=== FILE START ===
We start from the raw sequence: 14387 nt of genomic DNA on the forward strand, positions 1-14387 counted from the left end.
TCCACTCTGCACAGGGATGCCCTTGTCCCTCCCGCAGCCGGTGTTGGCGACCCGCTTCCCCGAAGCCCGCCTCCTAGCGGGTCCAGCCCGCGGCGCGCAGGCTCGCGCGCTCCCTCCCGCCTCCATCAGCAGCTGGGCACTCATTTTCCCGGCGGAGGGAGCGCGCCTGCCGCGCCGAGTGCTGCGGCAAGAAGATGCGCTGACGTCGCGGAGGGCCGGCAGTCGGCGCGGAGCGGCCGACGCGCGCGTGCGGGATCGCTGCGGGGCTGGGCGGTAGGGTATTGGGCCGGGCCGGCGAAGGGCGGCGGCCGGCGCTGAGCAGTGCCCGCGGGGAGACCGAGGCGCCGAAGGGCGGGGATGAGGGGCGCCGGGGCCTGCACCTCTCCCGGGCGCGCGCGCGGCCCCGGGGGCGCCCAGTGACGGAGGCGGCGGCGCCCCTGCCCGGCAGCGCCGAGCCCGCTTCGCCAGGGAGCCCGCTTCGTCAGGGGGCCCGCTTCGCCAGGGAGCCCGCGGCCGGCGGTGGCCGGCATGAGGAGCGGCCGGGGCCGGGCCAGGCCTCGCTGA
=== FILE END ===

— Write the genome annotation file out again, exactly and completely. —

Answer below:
We start from the raw sequence: 14387 nt of genomic DNA on the forward strand, positions 1-14387 counted from the left end.
TCCACTCTGCACAGGGATGCCCTTGTCCCTCCCGCAGCCGGTGTTGGCGACCCGCTTCCCCGAAGCCCGCCTCCTAGCGGGTCCAGCCCGCGGCGCGCAGGCTCGCGCGCTCCCTCCCGCCTCCATCAGCAGCTGGGCACTCATTTTCCCGGCGGAGGGAGCGCGCCTGCCGCGCCGAGTGCTGCGGCAAGAAGATGCGCTGACGTCGCGGAGGGCCGGCAGTCGGCGCGGAGCGGCCGACGCGCGCGTGCGGGATCGCTGCGGGGCTGGGCGGTAGGGTATTGGGCCGGGCCGGCGAAGGGCGGCGGCCGGCGCTGAGCAGTGCCCGCGGGGAGACCGAGGCGCCGAAGGGCGGGGATGAGGGGCGCCGGGGCCTGCACCTCTCCCGGGCGCGCGCGCGGCCCCGGGGGCGCCCAGTGACGGAGGCGGCGGCGCCCCTGCCCGGCAGCGCCGAGCCCGCTTCGCCAGGGAGCCCGCTTCGTCAGGGGGCCCGCTTCGCCAGGGAGCCCGCGGCCGGCGGTGGCCGGCATGAGGAGCGGCCGGGGCCGGGCCAGGCCTCGCTGA